I watched Saving Private Ryan again last night. The movie came out in 1998, but I didn't see it until 2003, which I know because I wrote about it in Groundhog Day. Groundhog Day has been offline since 2009, I think. But I still have the Tinderbox file I wrote it in.
Anyway, I made it nearly through the movie and kept wondering why I thought I could never watch it again. Then I got to the end and got punched in the gut again.
Damn you, Spielberg!
Back in May I mentioned that I might watch it again, along with Joe vs. The Volcano, Cast Away, and A Man Called Otto. Haven't watched the other three again, but I guess D-Day was on my mind because a little metal model of that C-47, the Tico Belle, sits on my desk now.
In each of those three movies, Hanks' character fails in an attempt to end his life; yet each finds a new reason to go on living. A meaning. In each movie, the character is leading an inauthentic life, one which doesn't proceed from the character's own center, instead being buffeted along by the uncaring vicissitudes of life and the illusions or misguided beliefs that frame them in his internal experience. (Been there, done that.)
In Ryan, Hanks' character, Captain Miller, wants to live. Wants to return home to his wife, and her love. There's a line he says to Reiben, after talking about getting Ryan and getting closer to going home. "I just know that every man I kill, the farther away from home I feel."
In that same speech, Miller wonders if he's changed so much that his wife will even recognize him.
"Changed so much." Personal transformation. Denial, bargaining, anger, depression, acceptance. Saving Ryan is part of a bargain. Ryan doesn't want to be saved. Ryan wants to stay with his unit, the only brothers he has left. This transformation has been ongoing throughout his experience in combat. His hand shakes. His men ask him, repeatedly, "You all right, captain?"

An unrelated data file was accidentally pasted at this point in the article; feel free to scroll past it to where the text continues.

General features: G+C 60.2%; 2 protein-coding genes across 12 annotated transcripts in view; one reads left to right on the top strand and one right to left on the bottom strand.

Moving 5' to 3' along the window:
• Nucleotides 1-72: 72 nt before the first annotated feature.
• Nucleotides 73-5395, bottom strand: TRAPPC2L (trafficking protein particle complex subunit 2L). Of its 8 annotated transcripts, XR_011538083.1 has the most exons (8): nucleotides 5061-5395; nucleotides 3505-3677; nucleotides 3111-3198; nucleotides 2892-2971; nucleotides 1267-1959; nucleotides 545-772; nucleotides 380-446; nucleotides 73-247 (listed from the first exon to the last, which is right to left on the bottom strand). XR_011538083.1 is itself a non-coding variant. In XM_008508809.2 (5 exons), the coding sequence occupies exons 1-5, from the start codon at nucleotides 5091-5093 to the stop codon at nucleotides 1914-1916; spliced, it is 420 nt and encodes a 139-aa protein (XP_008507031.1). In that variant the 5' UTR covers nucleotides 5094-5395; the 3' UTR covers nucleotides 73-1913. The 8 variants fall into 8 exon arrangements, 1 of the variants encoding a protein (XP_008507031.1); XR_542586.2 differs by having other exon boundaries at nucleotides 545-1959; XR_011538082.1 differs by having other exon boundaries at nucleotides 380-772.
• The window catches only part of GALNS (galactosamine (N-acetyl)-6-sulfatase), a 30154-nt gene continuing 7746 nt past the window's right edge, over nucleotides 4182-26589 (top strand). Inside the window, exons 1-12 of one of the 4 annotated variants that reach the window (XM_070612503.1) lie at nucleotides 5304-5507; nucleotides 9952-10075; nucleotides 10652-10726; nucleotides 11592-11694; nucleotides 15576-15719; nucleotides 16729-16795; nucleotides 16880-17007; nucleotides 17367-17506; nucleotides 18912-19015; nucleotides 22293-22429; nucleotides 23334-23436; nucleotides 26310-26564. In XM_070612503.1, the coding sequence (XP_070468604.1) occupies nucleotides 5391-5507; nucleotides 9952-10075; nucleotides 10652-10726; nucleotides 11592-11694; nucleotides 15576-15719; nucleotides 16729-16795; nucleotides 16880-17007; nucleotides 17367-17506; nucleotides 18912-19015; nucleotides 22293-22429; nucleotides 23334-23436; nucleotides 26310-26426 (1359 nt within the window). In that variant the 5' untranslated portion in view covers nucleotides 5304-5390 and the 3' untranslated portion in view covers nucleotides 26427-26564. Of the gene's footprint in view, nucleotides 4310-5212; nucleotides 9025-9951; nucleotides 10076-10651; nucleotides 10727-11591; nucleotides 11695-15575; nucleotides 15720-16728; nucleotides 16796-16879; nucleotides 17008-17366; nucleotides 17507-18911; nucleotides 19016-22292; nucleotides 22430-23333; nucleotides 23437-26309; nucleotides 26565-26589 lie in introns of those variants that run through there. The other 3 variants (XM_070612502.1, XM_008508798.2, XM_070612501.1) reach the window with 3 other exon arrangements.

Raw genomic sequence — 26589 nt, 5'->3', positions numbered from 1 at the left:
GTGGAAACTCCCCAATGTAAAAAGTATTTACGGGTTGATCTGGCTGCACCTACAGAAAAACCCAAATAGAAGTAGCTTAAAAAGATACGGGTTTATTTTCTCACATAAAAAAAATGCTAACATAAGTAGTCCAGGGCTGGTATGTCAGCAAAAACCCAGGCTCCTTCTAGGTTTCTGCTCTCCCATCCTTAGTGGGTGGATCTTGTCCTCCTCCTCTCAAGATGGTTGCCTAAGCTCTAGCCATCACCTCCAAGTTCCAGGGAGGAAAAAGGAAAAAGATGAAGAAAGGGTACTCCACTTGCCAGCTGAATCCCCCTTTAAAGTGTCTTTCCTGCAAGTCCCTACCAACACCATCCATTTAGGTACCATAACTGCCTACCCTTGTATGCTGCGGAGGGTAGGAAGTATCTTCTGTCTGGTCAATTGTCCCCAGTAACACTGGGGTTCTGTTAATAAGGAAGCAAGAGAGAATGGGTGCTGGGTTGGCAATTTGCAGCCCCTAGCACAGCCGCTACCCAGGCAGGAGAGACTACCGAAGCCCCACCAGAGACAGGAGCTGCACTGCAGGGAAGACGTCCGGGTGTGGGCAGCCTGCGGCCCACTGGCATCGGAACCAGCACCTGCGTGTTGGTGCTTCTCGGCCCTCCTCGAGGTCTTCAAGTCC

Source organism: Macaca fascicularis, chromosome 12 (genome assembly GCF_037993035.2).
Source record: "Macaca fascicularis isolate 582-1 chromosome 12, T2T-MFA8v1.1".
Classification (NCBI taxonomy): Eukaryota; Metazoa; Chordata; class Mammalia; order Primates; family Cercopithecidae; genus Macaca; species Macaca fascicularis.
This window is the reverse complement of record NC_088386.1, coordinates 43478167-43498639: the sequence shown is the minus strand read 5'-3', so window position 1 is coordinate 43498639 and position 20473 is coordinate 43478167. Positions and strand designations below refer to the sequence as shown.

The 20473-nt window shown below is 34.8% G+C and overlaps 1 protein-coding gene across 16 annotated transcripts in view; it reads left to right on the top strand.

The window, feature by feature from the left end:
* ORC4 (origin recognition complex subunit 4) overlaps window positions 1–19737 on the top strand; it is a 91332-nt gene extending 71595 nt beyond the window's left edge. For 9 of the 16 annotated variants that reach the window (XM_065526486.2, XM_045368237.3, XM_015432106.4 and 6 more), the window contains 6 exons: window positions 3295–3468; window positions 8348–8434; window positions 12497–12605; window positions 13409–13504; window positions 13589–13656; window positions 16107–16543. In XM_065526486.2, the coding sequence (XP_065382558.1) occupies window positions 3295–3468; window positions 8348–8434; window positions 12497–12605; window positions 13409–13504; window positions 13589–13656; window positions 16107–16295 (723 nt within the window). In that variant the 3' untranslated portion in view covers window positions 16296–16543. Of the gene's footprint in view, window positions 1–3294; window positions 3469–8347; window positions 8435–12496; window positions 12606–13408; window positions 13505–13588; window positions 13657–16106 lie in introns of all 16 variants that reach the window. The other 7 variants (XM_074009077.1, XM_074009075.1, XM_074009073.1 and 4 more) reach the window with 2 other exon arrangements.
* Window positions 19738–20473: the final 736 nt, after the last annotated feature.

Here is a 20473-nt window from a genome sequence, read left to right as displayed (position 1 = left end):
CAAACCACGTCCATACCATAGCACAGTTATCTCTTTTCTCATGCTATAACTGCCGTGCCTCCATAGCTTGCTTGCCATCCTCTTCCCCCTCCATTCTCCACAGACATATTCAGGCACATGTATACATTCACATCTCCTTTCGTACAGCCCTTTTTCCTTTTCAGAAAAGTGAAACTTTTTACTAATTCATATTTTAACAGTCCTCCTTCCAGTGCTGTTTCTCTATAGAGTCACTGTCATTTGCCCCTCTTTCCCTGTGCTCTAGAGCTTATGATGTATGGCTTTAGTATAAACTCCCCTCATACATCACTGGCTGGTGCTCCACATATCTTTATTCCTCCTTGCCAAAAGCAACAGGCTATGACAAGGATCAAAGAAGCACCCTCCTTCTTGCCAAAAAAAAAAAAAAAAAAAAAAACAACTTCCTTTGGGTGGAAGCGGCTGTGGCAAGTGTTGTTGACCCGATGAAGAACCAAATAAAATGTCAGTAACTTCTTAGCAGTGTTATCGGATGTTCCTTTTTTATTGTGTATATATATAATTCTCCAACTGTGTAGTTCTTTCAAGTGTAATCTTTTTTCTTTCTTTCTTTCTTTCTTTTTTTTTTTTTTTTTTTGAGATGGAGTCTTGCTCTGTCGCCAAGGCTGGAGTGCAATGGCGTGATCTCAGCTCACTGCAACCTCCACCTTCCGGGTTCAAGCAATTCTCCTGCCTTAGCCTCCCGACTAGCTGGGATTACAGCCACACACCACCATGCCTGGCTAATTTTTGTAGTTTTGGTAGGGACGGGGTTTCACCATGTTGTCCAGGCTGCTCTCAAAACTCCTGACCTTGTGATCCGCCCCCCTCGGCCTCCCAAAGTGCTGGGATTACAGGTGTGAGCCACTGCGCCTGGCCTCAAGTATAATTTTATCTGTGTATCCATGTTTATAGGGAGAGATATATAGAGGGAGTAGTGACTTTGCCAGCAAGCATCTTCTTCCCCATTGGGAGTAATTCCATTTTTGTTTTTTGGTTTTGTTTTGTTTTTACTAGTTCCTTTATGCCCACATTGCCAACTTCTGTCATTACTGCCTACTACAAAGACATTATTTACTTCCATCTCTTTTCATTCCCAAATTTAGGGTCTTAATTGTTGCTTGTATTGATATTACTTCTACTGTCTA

He's not all right. It's an impossible situation. Why not just bonk Ryan on the head, tie him up and carry him out? Because he knows what the rest of that unit will face. Because he knows there's no guarantee of even getting Ryan out if they tried something like that. There's no guarantee of any of them getting out, even if they left Ryan's unit at the bridge.
Or who they would ultimately be, even if they did?
Sergeant Horvath suggests "We might look back on this and decide that saving Private Ryan was the one decent thing we were able to pull out of this whole godawful, shitty mess. Like you said, Captain, maybe we do that, we all earn the right to go home."
So is Horvath Krishna to Miller's Arjuna? That hadn't occurred to me in 2003, it does today.
Okay, just got back from my walk and I'm up against the clock. Mitzi's coming home and I have to go to the airport, so let's wrap this up. These aren't carefully drafted, considered, edited and posted. Nope, this is pretty much stream of consciousness.
Ya gets what ya pays for.
Anyway, I wondered if Miller was being unfair when he spoke to Ryan in his dying words, "Earn it." I'm still not sure, but I don't think so. Clearly, it was a burden Ryan had to bear his entire life.
"Earn it." Make it mean something.
I loved how Ryan asked his wife. "Am I good man? Have I lived a good life?" An aching question, surrounded by the dead who cannot answer. And I'm reminded of Neo and Trinity and her faith in him, because love is faith in action.
"Now get up."
Of course, it's just a movie. It wasn't even a "true story," but kind of based on some actual events.
But those rows of crosses and Stars of David are really there. And they should speak to us today, in their silent voices, "Make it mean something."
And we should ask ourselves, "Are we good people? Are we living a good life?"
And as we consider the answer, we should think about Nazi swastikas appearing outside Disneyland.
Who will answer for us? Who will have faith in us? Who will love us and tell us to "Get up."?
I don't know.
Originally posted at Nice Marmot 05:44 Tuesday, 13 June 2023